Correlation In ASD brains of T lymphocytes and cytotoxic astrocyte blebs (abnormal widening, ballooning). Evaluation of brain tissue for adaptive immune cells and immune cell–mediated cytotoxic damage found dysregulated cellular immunity damages astrocytes at foci along the CSF–brain barrier in ASD.
Autism spectrum disorder (ASD) affects 1 in 59 children, yet except for rare genetic causes, the etiology in most ASD remains unknown. In the ASD brain, inflammatory cytokine and transcript profiling shows increased expression of genes encoding mediators of the innate immune response. We evaluated postmortem brain tissue for adaptive immune cells and immune cell–mediated cytotoxic damage that could drive this innate immune response in the ASD brain.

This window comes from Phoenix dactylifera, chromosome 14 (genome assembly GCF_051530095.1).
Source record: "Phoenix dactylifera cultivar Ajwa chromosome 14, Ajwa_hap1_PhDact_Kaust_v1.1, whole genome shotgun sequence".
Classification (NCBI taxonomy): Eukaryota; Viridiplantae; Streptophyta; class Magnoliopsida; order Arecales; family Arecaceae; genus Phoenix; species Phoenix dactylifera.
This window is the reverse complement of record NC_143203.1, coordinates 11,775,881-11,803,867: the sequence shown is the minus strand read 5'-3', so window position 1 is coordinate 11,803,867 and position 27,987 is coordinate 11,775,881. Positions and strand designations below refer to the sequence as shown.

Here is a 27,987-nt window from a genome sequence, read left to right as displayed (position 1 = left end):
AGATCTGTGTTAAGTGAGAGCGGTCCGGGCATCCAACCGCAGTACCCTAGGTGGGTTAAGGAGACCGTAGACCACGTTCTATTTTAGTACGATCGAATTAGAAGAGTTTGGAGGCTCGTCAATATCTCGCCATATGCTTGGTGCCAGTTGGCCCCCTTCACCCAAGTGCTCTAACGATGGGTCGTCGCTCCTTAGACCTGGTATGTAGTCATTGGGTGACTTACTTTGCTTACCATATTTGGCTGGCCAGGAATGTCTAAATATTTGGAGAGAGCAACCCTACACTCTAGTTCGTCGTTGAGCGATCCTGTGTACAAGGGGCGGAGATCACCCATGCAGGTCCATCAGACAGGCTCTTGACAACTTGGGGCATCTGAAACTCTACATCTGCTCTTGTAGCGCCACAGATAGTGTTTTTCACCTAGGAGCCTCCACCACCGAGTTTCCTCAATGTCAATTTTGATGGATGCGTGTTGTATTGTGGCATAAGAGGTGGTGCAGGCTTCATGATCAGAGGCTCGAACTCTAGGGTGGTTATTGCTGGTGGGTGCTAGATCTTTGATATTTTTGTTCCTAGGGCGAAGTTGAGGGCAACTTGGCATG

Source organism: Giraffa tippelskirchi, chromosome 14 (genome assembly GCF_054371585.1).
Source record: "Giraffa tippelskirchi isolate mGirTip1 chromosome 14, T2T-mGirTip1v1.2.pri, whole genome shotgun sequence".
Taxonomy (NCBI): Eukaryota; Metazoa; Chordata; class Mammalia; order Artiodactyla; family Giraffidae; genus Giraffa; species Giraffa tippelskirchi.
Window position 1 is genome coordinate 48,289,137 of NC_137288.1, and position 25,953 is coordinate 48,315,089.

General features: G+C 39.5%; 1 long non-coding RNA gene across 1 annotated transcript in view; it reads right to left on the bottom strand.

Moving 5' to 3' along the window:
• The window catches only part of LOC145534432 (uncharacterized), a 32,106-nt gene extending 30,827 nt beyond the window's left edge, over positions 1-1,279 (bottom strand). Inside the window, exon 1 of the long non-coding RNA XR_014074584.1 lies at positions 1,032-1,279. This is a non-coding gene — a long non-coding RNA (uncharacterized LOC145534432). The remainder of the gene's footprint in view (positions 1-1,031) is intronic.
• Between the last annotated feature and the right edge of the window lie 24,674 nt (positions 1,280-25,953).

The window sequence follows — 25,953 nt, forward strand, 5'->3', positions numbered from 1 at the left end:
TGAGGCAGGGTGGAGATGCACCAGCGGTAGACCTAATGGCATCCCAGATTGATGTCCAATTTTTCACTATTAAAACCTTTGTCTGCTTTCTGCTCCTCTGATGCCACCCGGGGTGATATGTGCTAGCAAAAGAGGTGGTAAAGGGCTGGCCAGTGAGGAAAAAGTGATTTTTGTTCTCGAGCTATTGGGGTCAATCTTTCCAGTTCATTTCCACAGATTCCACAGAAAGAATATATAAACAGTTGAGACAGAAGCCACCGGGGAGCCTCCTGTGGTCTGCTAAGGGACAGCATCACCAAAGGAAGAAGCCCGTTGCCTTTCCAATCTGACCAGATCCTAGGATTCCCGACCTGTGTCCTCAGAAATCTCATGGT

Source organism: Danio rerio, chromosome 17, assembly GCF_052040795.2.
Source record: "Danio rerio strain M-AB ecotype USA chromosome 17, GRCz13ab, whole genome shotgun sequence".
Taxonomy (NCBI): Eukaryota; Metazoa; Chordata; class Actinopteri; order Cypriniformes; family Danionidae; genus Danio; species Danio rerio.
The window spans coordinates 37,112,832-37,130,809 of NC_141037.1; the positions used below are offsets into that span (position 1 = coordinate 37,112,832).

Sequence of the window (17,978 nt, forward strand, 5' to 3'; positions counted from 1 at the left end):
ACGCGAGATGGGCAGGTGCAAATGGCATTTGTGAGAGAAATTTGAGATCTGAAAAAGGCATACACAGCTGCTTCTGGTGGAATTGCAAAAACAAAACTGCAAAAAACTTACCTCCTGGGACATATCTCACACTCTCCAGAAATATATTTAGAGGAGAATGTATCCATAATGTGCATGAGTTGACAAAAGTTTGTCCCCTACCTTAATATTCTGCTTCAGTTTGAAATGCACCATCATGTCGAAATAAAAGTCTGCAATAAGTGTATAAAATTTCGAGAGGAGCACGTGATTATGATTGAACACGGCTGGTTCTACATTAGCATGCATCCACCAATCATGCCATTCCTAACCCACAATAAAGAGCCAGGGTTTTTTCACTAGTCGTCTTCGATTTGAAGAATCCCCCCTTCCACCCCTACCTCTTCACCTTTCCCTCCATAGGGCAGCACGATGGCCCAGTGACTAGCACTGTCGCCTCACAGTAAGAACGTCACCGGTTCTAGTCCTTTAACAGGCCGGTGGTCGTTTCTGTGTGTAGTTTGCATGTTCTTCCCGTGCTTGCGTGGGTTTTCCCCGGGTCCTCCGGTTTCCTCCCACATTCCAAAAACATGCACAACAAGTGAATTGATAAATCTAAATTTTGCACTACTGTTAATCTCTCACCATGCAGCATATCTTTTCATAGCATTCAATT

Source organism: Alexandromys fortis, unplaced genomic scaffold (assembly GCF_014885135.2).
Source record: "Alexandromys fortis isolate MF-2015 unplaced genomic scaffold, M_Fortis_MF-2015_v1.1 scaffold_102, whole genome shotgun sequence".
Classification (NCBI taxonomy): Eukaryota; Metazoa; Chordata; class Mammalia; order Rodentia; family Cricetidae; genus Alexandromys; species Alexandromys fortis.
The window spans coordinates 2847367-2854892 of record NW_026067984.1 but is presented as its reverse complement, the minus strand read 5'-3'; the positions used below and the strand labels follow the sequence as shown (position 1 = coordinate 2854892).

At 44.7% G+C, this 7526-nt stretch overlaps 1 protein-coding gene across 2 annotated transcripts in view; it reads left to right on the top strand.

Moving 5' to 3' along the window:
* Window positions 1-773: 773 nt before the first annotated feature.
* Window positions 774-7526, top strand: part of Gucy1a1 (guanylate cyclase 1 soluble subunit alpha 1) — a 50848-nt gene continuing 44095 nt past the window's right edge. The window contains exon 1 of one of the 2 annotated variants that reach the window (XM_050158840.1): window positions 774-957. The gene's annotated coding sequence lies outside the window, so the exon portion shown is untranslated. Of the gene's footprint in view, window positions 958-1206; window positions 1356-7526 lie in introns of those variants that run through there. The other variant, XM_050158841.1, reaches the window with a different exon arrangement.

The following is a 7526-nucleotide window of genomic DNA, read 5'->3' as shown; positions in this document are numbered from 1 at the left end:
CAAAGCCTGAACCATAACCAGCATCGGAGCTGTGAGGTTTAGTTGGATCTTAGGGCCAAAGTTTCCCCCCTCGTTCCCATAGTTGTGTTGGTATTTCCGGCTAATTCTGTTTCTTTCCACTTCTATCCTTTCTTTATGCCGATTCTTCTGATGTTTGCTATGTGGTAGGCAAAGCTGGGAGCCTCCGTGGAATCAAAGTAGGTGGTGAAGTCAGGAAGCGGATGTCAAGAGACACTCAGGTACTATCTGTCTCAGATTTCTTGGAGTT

We report multifocal perivascular lymphocytic cuffs contain increased numbers of lymphocytes in ~65% of ASD compared to control brains in males and females, across all ages, in most brain regions, and in white and gray matter, and leptomeninges. CD3+ T lymphocytes predominate over CD20+ B lymphocytes and CD8+ over CD4+ T lymphocytes in ASD brains. Importantly, the perivascular cuff lymphocyte numbers correlate to the quantity of astrocyte‐derived round membranous blebs. Membranous blebs form as a cytotoxic reaction to lymphocyte attack. Consistent with multifocal immune cell–mediated injury at perivascular cerebrospinal fluid (CSF)–brain barriers, a subset of white matter vessels have increased perivascular space (with jagged contours) and collagen in ASD compared to control brains. CSF–brain barrier pathology is also evident at cerebral cortex pial and ventricular ependymal surfaces in ASD.